Tuesday, October 13, 2009

Timing The Market

Many participants in the stock market base their buy and sell decisions on attempts to time the market. The idea is to buy into the market just before prices rise, and sell before they decline. Many studies have shown that it is very difficult to correctly time the market. But assuming you had superior foresight, how often would you have to be right in order to beat a buy and hold investor?

Chua, Woodward and To took an interesting approach to this question. Using a mean market return of 12.95% and a standard deviation of 18.30%, the authors ran 10,000 simulations of market years where an investor has an assigned probability of correctly determining a bull or bear market. If said investor guessed a bull market, he was credited with the market's return. If the investor guessed a bear market, he was given the T-Bill rate of return. The buy and hold investor always received the market return.

The results were surprising. In order for a market timer to beat the buy and hold investor on average, he had to correctly predict a bull or bear market a full 80% of the time! The authors concluded that the cost of an investor missing out on bull markets was quite high. Timers lost much ground in the years that the market did well where the timers incorrectly guessed a bear market.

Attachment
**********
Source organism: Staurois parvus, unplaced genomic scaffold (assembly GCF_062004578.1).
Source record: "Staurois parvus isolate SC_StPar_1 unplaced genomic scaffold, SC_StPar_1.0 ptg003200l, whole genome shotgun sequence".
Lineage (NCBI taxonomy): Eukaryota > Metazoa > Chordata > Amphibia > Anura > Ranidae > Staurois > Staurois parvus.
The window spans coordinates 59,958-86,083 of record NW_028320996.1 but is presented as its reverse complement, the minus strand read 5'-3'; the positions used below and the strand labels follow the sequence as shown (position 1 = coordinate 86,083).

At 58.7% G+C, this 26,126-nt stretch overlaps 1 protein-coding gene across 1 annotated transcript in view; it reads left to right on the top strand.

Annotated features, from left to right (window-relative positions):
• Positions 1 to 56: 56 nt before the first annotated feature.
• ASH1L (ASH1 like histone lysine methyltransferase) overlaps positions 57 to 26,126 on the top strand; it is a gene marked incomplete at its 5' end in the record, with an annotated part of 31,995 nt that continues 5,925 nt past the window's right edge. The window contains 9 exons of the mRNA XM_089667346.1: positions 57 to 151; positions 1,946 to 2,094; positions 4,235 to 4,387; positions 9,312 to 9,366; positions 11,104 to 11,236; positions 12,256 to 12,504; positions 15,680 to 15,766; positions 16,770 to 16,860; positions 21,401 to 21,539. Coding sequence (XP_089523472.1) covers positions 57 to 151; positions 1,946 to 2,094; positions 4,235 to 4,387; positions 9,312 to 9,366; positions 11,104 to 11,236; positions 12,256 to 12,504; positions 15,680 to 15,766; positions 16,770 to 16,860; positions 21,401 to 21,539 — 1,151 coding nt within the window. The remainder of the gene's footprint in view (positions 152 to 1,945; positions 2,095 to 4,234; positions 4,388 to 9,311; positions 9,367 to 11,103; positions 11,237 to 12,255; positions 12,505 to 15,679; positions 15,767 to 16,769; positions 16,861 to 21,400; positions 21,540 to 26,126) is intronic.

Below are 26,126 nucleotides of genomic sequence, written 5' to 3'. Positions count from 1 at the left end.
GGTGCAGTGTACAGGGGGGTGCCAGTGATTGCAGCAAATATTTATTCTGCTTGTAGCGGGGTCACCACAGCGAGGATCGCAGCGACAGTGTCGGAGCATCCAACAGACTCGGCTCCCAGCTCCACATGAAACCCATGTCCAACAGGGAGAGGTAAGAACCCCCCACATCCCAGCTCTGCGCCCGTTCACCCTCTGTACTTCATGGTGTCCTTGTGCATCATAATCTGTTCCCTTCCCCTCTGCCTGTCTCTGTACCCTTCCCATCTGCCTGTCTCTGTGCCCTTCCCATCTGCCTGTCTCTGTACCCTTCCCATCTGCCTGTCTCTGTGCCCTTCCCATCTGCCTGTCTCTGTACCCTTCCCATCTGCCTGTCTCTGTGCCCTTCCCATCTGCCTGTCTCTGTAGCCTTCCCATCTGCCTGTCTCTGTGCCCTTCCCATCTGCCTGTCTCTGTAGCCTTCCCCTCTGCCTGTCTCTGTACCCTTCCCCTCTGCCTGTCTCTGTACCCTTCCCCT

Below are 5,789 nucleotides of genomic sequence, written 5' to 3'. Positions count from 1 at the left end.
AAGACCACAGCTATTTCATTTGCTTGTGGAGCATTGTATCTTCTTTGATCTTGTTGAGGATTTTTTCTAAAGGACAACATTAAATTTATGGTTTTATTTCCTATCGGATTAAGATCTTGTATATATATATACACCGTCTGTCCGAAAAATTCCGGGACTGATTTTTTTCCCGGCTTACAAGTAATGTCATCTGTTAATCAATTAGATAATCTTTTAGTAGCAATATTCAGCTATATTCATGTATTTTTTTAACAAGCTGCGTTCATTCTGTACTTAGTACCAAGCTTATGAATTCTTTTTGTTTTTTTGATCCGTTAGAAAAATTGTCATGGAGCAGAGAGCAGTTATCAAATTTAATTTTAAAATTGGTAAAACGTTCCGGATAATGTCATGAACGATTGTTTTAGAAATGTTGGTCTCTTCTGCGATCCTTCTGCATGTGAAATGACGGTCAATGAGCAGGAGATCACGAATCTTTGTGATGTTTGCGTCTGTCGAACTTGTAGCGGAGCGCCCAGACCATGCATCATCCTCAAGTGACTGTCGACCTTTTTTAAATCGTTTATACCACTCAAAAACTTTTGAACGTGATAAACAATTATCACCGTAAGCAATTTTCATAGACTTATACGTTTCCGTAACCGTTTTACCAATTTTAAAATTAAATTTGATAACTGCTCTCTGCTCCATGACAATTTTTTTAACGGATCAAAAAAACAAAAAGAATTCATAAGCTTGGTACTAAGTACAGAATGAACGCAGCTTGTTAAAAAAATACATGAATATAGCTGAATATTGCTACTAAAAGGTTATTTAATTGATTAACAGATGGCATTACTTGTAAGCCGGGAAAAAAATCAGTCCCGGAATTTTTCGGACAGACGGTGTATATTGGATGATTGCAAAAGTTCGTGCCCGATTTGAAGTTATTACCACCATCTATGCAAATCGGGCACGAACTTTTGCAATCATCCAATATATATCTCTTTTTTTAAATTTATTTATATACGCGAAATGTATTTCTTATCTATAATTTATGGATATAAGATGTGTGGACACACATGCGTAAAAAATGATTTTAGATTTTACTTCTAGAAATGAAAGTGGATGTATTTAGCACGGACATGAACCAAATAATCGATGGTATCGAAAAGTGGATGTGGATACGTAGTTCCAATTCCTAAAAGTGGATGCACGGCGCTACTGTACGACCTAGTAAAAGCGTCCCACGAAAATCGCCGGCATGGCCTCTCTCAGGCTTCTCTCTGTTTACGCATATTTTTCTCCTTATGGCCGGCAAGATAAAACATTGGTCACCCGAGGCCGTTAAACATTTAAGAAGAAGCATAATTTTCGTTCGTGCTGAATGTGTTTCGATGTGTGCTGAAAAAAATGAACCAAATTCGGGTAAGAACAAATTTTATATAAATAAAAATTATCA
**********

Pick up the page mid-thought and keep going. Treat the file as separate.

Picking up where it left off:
However, the standard deviation between the timer and the holder was quite wide, suggesting that many market timers will indeed outperform the holders, and this is the case even at a 50% probability of a correct prediction. As such, timers who are successful will be promoted and we are sure to continue to hear about timers who have beaten the markets. Whether the outperformance as a result of timing is sustainable or simply the result of random distribution is another story. On average, being right 80% of the time would appear to be quite a stretch.


Retirement Savior said...

I would suggest that for market timing, most investors don't make intermediate term forecasts, but work off of the recent past.

Considering the fact that recency bias looms large among investors, I wonder if market timing would be better shown by a simple "if year 1 is positive, then long the market for year 2, if year 1 is negative, then cash for year 2."

It would show even worse results than the study you mentioned.

Jonathan Goldberg said...

Very interesting research indeed. In my view it just confirms my belief in value investing and in NOT trying to time the market. Sure there will be people who outperform for certain periods as market timers, but is it sustainable as you asked? I wouldn't think so. One or two missed calls and they can see all their hard efforts wiped out. Great post Saj!